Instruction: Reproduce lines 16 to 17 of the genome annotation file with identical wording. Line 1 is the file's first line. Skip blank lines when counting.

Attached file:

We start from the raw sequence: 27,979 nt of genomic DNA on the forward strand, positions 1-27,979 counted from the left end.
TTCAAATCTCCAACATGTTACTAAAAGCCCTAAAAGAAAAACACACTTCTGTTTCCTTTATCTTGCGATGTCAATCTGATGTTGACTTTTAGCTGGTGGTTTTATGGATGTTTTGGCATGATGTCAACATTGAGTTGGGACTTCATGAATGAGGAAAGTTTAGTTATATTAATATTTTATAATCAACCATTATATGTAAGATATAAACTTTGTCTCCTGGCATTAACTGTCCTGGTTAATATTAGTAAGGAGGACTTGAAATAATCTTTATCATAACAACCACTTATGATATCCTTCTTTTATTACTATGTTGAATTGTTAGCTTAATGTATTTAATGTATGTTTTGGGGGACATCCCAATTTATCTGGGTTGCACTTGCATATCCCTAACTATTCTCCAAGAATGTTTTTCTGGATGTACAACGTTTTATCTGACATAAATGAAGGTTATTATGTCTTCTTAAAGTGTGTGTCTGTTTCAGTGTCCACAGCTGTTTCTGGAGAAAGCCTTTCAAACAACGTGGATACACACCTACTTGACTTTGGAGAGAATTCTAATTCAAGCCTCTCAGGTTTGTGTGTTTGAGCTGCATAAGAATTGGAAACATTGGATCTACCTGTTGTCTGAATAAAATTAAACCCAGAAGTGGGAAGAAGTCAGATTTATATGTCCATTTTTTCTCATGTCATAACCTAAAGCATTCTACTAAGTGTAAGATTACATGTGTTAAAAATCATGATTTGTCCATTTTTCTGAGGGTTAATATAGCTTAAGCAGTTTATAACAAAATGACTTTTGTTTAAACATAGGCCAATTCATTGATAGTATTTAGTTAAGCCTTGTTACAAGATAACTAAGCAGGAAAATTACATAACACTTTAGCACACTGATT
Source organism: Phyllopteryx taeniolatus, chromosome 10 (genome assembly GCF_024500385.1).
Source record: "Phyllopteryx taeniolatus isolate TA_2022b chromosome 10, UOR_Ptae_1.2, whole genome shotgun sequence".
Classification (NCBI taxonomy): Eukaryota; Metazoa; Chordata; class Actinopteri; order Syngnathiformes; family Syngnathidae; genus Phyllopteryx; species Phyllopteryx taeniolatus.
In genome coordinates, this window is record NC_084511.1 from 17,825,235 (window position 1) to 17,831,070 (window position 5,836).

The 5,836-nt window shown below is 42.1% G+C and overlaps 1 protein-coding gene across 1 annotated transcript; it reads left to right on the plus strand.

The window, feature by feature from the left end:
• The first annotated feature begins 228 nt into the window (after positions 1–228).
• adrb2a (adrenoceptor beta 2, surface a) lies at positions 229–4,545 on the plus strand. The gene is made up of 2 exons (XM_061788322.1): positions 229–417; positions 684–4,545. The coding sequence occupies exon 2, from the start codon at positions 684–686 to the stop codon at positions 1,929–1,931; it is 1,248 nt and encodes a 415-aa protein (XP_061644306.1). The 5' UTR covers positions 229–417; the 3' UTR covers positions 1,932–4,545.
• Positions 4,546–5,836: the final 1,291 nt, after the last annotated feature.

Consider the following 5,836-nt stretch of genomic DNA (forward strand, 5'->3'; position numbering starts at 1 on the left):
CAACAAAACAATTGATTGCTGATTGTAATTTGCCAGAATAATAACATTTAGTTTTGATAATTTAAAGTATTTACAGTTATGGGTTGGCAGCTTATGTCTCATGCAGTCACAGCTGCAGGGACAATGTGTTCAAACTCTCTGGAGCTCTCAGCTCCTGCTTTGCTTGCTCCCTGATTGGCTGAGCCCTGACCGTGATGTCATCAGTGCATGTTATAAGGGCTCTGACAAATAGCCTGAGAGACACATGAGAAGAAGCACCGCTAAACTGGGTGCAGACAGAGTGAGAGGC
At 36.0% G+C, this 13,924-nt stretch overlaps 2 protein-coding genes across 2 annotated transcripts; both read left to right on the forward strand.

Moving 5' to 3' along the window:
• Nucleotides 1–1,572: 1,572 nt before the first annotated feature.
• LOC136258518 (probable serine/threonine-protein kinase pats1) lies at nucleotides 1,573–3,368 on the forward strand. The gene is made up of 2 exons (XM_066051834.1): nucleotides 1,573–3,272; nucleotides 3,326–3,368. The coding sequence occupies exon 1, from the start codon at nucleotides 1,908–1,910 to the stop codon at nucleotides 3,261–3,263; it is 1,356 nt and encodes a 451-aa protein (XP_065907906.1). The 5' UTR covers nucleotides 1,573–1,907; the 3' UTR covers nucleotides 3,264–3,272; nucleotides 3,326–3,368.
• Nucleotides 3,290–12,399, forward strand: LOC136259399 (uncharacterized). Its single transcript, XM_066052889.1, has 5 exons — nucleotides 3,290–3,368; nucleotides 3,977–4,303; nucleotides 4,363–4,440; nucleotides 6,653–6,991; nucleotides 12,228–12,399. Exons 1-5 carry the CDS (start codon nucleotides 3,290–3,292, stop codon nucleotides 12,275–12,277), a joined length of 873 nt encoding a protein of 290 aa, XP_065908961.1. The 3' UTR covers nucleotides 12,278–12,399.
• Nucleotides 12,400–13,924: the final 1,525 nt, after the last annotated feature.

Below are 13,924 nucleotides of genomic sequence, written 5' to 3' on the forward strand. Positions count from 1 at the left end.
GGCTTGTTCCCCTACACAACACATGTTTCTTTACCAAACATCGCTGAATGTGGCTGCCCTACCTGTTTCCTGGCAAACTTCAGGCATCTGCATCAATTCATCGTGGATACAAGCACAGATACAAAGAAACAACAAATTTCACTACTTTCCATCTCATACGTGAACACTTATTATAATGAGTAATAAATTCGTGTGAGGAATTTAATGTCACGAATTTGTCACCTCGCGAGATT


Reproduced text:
• Nucleotides 1–1,572: 1,572 nt before the first annotated feature.
• LOC136258518 (probable serine/threonine-protein kinase pats1) lies at nucleotides 1,573–3,368 on the forward strand. The gene is made up of 2 exons (XM_066051834.1): nucleotides 1,573–3,272; nucleotides 3,326–3,368. The coding sequence occupies exon 1, from the start codon at nucleotides 1,908–1,910 to the stop codon at nucleotides 3,261–3,263; it is 1,356 nt and encodes a 451-aa protein (XP_065907906.1). The 5' UTR covers nucleotides 1,573–1,907; the 3' UTR covers nucleotides 3,264–3,272; nucleotides 3,326–3,368.